# How do we know the maximum speed of light?

1. Nov 5, 2008

How do we know the speed of light in a vacuum if we've never been able
to measure it? Please correct me if I'm mistaken.

1) All observable space is saturated with CMBR, i.e. electromagnetic
radiation, which is a form of energy.
2) As asserted by the Mass-Energy Equivalence and the Strong
Equivalence Principle energy and mass produce a gravitational field in
the same way.
3) Light must obey the laws of space-time like all other things, as
such it is affected by gravity. Light travailing over locally-
irregular gravitational fields is refracted, e.g. a gravitational
lens, etc.

Thus we cannot observe the behavior of light in a "vacuum" devoid of
both mass and energy, as would be the case on the fringe of an
expanding. Or did I miss something?

JSD

[[Mod. note -- If you work out the likely magnitude of these effects,
they're *very* tiny. Any experiment has some level of experimental
error, and if effects like (1), (2), and (3) above are well below that
level, then it's ok to neglect them. More generally, the "speed of
light in a vacuum" is an *abstraction*; any actual experimental
realisation is going to have experimental limitations and approximations.
What's important is that we understand and can quantify these limitations
and approximations.
-- jt]]

2. Nov 5, 2008

### Uncle Al

> How do we know the speed of light in a vacuum if we've never been able
> to measure it? Please correct me if I'm mistaken.
>
> 1) All observable space is saturated with CMBR, i.e. electromagnetic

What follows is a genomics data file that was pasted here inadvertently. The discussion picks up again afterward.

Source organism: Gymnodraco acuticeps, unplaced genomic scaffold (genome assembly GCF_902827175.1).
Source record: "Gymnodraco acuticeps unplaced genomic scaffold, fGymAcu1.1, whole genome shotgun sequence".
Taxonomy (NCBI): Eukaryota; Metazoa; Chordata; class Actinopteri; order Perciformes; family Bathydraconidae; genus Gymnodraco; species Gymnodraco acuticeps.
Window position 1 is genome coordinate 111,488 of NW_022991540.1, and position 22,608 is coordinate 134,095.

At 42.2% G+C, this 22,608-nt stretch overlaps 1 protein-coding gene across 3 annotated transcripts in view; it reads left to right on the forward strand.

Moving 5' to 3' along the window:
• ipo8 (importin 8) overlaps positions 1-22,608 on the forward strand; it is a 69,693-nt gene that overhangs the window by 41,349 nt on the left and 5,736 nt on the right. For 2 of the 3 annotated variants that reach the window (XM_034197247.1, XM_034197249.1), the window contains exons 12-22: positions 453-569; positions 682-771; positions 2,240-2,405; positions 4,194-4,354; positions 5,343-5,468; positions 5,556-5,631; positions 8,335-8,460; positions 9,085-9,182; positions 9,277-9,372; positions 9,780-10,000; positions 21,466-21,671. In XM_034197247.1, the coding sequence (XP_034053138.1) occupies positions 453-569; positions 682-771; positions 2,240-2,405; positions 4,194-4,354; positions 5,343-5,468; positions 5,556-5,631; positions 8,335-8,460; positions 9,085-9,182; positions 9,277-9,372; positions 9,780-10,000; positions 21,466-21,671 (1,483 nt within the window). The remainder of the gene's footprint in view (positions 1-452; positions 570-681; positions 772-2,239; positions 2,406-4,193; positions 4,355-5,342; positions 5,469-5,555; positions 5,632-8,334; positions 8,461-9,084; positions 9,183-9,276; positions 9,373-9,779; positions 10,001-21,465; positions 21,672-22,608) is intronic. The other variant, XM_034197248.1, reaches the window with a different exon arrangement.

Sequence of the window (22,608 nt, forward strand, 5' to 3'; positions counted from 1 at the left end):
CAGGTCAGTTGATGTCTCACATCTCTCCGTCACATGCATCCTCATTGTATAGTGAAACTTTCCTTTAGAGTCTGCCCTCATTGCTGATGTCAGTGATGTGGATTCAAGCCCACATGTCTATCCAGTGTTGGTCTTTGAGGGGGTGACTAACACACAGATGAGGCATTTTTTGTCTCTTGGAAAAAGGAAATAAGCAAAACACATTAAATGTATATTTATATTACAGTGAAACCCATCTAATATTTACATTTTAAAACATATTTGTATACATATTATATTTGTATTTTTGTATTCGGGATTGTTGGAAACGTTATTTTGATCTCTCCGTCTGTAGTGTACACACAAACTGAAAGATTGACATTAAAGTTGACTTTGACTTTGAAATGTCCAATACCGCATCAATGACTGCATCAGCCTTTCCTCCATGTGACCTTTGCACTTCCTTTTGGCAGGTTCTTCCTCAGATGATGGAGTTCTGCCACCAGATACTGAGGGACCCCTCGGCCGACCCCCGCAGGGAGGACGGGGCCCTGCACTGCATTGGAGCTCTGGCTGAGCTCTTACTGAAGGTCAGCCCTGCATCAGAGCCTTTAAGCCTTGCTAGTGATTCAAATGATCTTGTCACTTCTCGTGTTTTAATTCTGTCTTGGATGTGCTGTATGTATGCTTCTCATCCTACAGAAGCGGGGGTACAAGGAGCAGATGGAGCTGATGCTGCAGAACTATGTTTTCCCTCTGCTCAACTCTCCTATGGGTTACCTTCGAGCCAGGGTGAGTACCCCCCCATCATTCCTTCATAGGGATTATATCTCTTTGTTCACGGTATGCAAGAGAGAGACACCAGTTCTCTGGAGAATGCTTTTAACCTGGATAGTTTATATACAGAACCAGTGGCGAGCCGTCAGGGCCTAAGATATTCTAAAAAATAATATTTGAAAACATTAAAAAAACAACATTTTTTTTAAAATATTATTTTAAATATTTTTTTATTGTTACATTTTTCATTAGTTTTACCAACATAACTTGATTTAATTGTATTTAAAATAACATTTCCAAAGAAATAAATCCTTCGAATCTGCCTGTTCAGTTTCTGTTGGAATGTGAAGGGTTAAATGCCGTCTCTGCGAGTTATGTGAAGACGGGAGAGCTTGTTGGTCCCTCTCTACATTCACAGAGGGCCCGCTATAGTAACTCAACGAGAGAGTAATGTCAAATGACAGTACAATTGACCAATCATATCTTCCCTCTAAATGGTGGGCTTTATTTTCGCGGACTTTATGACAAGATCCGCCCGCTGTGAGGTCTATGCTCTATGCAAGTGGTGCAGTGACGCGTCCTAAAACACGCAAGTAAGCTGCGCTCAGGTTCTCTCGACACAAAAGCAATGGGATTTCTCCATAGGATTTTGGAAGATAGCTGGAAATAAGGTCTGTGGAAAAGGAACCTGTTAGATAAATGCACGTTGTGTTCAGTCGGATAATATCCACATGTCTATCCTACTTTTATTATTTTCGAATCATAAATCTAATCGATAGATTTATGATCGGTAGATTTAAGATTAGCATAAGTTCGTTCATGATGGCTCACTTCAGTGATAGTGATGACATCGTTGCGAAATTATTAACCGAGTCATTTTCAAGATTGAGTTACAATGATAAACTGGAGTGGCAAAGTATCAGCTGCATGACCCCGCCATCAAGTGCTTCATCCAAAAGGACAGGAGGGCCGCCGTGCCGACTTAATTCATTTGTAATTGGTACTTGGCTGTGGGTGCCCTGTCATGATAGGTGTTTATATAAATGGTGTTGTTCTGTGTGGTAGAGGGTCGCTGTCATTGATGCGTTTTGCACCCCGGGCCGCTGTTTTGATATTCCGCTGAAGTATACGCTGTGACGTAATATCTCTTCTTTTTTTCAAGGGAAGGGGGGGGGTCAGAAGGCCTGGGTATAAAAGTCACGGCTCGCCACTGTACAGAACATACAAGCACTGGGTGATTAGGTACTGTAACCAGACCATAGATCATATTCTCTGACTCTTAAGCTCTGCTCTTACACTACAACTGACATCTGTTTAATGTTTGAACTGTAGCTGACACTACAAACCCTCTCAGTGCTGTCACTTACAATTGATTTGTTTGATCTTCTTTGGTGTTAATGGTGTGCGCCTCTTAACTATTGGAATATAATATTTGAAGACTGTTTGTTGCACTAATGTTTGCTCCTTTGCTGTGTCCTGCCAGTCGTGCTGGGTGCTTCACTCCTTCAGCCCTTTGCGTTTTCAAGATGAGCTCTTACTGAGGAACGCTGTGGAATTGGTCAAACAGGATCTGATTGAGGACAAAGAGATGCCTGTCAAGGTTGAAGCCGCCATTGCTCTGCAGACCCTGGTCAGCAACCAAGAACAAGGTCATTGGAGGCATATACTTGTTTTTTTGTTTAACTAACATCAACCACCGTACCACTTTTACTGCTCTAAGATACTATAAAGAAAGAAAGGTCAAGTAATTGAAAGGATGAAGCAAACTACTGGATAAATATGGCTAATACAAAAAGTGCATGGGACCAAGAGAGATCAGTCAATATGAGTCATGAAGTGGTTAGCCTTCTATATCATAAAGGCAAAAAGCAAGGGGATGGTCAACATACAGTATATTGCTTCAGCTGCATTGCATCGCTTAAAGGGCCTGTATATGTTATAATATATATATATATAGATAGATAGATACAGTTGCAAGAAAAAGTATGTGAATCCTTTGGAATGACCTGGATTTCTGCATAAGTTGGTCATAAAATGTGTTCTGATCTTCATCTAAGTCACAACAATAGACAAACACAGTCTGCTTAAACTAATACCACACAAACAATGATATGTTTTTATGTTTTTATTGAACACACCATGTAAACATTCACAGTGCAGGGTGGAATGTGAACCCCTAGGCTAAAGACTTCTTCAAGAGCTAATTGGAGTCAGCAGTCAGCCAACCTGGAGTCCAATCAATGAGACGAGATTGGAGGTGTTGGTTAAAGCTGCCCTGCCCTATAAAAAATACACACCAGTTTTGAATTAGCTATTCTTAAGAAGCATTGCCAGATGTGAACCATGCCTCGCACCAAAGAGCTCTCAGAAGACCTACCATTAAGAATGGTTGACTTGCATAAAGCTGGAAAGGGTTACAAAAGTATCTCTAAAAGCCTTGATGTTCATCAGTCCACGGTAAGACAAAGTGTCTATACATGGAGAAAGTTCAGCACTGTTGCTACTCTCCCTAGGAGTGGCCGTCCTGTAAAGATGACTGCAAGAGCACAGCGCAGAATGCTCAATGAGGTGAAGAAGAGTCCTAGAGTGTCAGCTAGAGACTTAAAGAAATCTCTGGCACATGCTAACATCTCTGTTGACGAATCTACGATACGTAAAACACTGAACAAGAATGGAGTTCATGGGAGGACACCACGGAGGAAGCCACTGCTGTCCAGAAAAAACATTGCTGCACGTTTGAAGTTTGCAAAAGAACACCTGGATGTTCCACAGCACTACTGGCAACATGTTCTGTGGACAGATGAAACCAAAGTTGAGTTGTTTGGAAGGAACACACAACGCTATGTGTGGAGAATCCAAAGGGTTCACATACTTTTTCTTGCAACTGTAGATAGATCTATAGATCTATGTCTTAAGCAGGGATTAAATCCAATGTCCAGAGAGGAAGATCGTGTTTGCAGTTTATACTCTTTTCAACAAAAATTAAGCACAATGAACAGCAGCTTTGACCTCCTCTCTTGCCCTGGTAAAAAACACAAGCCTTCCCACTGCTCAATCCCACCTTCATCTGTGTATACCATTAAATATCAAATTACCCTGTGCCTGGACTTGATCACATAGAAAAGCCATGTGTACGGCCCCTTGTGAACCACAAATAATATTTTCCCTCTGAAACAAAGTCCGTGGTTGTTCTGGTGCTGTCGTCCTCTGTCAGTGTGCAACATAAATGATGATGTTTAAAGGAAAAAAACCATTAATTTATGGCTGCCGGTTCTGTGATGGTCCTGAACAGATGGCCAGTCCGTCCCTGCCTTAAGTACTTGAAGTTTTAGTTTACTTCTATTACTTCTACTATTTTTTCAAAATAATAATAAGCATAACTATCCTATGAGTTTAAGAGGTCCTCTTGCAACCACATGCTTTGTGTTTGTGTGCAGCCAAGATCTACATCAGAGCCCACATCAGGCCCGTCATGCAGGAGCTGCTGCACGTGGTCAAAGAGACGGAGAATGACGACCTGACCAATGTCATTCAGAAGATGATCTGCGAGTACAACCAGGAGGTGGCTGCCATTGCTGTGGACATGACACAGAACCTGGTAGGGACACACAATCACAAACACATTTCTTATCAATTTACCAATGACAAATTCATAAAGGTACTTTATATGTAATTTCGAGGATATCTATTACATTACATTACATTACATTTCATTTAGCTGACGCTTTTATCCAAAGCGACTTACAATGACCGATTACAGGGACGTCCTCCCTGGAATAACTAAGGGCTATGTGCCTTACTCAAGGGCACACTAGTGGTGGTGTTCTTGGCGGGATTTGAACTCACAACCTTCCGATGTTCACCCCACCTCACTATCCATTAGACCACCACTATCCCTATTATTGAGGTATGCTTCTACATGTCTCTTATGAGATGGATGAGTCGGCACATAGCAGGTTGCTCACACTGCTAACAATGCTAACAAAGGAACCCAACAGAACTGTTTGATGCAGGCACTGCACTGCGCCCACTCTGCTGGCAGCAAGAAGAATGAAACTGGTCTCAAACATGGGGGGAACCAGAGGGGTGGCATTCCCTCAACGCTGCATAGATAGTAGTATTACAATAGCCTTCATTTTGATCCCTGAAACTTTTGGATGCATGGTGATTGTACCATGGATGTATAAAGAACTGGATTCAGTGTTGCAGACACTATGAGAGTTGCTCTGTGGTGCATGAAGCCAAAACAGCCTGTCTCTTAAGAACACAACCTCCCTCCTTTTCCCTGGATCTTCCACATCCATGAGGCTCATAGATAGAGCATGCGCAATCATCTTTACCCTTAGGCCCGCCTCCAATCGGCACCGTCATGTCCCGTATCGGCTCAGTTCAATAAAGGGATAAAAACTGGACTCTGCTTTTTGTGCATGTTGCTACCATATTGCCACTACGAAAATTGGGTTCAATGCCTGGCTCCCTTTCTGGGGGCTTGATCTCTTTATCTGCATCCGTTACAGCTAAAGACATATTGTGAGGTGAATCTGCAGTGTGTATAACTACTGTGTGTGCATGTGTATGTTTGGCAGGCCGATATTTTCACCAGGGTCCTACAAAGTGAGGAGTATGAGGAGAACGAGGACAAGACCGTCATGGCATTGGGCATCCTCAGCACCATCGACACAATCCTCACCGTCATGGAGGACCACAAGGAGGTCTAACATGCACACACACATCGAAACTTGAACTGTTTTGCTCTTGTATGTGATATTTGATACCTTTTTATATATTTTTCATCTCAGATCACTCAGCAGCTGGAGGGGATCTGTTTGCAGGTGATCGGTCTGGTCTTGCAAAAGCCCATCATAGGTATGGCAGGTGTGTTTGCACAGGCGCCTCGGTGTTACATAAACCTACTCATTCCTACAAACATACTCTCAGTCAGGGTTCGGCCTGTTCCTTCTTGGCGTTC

> radiation, which is a form of energy.
> 2) As asserted by the Mass-Energy Equivalence and the Strong
> Equivalence Principle energy and mass produce a gravitational field in
> the same way.
> 3) Light must obey the laws of space-time like all other things, as
> such it is affected by gravity. Light travailing over locally-
> irregular gravitational fields is refracted, e.g. a gravitational
> lens, etc.
>
> Thus we cannot observe the behavior of light in a "vacuum" devoid of
> both mass and energy, as would be the case on the fringe of an
> expanding. Or did I miss something?
>
> JSD
>
> [[Mod. note -- If you work out the likely magnitude of these effects,
> they're *very* tiny. Any experiment has some level of experimental
> error, and if effects like (1), (2), and (3) above are well below that
> level, then it's ok to neglect them. More generally, the "speed of
> light in a vacuum" is an *abstraction*; any actual experimental
> realisation is going to have experimental limitations and approximations.
> What's important is that we understand and can quantify these limitations
> and approximations.
> -- jt]]

1) Lightspeed is finite *precisely* because there is stuff in the
vacuum: non-zero permeablity and permitivity of free space; Maxwell's
equations, Lorentz invariance. The stuff that isn't there is
measurable as the Casimir effect, Lamb shift (try U(91+) rather than
H(+)), Rabi vacuum oscillations, electron anomalous g-factor....

1) Do you want a faster lightspeed?

http://www.npl.washington.edu/AV/altvw43.html
Scharnhorst effect
http://arXiv.org/abs/gr-qc/0107091
http://arXiv.org/abs/quant-ph/0010055
Phys. Lett. B236 354 (1990)
Phys. Lett. B250 133 (1990)
J Phys A26 2037 (1993)

2) http://arXiv.org/abs/0706.2031

Pookie pookie.

--
Uncle Al
http://www.mazepath.com/uncleal/
(Toxic URL! Unsafe for children and most mammals)
http://www.mazepath.com/uncleal/lajos.htm#a2